By Jojo Moyes
Once in awhile, I need to dive deep into a novel free from bloody criminal cases or real-life dramas. As drawn to horse stories as I am, a novel with both the word “horse” in the title AND an illustration of a horse on the cover, has to be good. I have been let down before but this didn’t let me down. Although the plot and characters were just average developed, the book was worth my time reading. Moyes knows her horses. You can tell from how she writes and describes the interactions between the girl, Sarah, and the horse, Boo. I realised when reading that not many authors manage to describe the fine-tuned understanding of a horse that is required. Most novels and movies I’ve read and seen has a foundation of the horse-human interaction based on a traditional way of handling horses, often forcefully and militant. Moyes displayed a finer sense, a more horse friendly approach without pointing fingers. Sarah’s – and her grandfather’s – philosophy of how to handle horses becomes central and is beautifully depicted in the story. A perfect way to weave some horse sense into the stories. It reminds me of The Clan of the Horses by Live Bonnevie, a novel that also pinpoints the relationship between human and horses.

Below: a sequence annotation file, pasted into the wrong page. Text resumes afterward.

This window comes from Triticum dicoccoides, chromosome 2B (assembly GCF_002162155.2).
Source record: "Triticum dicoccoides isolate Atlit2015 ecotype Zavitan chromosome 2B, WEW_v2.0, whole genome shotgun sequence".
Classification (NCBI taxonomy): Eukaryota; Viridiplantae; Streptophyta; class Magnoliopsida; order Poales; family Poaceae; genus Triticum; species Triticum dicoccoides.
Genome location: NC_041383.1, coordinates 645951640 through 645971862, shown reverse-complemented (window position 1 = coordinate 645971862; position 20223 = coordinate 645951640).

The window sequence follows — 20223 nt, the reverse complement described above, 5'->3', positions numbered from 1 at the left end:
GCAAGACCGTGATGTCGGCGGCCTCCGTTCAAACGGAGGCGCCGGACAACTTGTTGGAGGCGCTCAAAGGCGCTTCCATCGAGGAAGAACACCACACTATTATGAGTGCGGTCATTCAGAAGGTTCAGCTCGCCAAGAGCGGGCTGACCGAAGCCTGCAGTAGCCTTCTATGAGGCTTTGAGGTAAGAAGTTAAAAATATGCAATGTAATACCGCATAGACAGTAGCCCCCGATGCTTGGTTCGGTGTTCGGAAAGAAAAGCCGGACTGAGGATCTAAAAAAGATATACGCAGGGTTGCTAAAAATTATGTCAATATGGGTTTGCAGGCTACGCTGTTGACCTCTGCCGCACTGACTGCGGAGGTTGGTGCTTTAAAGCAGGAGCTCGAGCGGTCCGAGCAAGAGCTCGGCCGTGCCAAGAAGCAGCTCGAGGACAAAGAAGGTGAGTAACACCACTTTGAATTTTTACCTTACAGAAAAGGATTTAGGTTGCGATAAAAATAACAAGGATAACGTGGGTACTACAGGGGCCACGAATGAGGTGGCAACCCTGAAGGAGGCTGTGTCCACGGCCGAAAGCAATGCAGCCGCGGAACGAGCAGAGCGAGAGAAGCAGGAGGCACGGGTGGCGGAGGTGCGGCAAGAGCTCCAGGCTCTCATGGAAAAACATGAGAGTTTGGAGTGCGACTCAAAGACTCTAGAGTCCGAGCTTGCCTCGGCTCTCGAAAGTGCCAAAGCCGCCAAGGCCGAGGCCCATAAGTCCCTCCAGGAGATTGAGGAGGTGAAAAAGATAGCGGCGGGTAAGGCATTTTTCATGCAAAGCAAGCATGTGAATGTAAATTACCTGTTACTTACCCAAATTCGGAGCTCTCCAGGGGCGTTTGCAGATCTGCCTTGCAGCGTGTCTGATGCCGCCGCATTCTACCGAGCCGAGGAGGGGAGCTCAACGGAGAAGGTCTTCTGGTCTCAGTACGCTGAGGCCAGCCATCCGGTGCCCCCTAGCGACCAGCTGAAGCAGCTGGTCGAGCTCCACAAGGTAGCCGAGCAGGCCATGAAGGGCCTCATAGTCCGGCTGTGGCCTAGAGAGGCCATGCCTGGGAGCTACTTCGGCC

Under his breath, he repeated the words of Xenophon: “Anger undermines effective communication with your horse.”